Negotiations in Performance: The Storytelling Performance of Two Adolescent Afghan Narrators

Negotiations in Performance: The Storytelling Performances of Two Adolescent Afghan Narrators

Benjamin Gatling
The Ohio State University

Abstract:

This paper examines the storytelling performance of two adolescent male Afghan narrators.  In the summer of 1976, the two narrators, Jalaludin and Mohammed Asef, sat down with Margaret Mills and her tape recorder in Kabul, Afghanistan.  Their performance encompassed items across the spectrum of oral, Persian fictive genres, from conventional stories similar to those found across the Islamic world to obscene märchen.   During the performance, the narrators repeatedly parsed notions of identity, ethnic, linguistic, and otherwise, within in a joke cycle.  This paper illustrates how their ambiguous handling of issues of identity in the performance is reflective of the boys’ ambiguous relationship to the categories named in real life. Continue reading “Negotiations in Performance: The Storytelling Performance of Two Adolescent Afghan Narrators”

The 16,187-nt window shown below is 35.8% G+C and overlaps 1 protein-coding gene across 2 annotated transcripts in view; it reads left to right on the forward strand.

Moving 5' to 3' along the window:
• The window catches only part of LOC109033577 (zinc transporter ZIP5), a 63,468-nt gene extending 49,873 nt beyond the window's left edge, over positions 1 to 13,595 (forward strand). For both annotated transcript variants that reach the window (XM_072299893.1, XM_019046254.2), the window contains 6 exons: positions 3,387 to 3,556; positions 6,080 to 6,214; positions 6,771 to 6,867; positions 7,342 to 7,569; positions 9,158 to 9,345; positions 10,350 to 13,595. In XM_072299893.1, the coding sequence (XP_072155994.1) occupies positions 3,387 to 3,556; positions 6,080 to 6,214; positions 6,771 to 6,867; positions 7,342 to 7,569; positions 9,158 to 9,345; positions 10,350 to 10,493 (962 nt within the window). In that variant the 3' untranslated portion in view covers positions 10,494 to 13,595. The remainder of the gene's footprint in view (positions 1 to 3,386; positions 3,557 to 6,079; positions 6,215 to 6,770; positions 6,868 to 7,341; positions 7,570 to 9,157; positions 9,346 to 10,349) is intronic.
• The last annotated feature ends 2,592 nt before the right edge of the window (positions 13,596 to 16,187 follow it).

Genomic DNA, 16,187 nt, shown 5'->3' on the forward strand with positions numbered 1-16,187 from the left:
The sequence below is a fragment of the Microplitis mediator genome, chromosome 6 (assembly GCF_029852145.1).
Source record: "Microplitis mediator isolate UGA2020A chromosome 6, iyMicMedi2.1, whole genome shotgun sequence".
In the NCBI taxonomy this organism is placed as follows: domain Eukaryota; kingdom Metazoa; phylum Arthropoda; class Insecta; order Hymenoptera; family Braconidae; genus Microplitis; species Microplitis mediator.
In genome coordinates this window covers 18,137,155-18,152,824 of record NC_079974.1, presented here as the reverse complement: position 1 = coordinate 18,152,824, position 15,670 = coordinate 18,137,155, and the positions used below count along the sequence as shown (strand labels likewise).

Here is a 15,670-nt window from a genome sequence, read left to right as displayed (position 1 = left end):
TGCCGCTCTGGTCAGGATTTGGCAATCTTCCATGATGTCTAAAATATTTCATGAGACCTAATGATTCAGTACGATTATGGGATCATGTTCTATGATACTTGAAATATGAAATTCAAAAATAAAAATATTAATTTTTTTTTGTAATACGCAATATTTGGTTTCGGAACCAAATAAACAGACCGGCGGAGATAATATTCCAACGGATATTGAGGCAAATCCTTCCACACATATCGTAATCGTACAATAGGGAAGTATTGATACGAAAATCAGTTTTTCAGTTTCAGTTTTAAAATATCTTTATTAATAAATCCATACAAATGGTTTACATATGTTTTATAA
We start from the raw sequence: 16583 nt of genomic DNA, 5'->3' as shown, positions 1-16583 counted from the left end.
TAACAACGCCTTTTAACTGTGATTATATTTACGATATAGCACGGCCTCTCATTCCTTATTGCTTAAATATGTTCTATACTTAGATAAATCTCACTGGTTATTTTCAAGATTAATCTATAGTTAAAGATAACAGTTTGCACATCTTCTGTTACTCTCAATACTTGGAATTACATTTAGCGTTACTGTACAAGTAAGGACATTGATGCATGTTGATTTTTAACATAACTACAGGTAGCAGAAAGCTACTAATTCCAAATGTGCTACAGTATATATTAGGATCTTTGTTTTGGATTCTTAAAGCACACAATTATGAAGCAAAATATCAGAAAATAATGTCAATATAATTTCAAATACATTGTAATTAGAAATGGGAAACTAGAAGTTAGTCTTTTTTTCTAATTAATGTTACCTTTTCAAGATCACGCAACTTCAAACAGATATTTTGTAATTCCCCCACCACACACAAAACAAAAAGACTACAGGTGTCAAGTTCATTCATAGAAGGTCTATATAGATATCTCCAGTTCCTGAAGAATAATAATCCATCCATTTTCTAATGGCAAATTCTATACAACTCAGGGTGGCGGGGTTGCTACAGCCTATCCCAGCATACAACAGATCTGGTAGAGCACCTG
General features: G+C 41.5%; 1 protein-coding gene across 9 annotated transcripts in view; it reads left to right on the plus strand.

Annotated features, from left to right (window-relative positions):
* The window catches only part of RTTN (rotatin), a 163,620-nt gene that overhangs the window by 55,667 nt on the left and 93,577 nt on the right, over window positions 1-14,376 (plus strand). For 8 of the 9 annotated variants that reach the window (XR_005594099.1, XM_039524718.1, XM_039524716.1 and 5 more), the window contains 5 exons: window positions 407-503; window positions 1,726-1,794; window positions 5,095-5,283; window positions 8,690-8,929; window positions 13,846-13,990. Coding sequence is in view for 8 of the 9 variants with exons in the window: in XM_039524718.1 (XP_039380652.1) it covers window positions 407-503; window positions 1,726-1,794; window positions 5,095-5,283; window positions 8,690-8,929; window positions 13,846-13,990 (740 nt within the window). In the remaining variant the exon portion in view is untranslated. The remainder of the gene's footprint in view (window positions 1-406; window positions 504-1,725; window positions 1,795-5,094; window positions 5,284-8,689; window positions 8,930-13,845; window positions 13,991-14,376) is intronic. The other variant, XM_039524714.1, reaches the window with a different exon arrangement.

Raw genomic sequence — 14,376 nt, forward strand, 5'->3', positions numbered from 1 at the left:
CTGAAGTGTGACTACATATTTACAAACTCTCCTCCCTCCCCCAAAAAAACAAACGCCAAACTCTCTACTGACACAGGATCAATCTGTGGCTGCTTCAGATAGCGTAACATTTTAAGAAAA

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The Dynamics of Tradition and Folk Groups in the Role-Playing Game

The Dynamics of Tradition and Folk Groups
in the Role-Playing Game

B. Grantham Aldred
Indiana University

Abstract
In this article, B. Grantham Aldred explores the multifaceted nature of folk groups through the examination of jokes told as part of a role-playing game.  Exploring the way in which various types of humor appeal to the cultural frames of reference of multiple concentric folk identities, this article posits that folk groups exist in both a macro- and micro- condition, based on shared systems of meaning and functioning through performance. Continue reading “The Dynamics of Tradition and Folk Groups in the Role-Playing Game”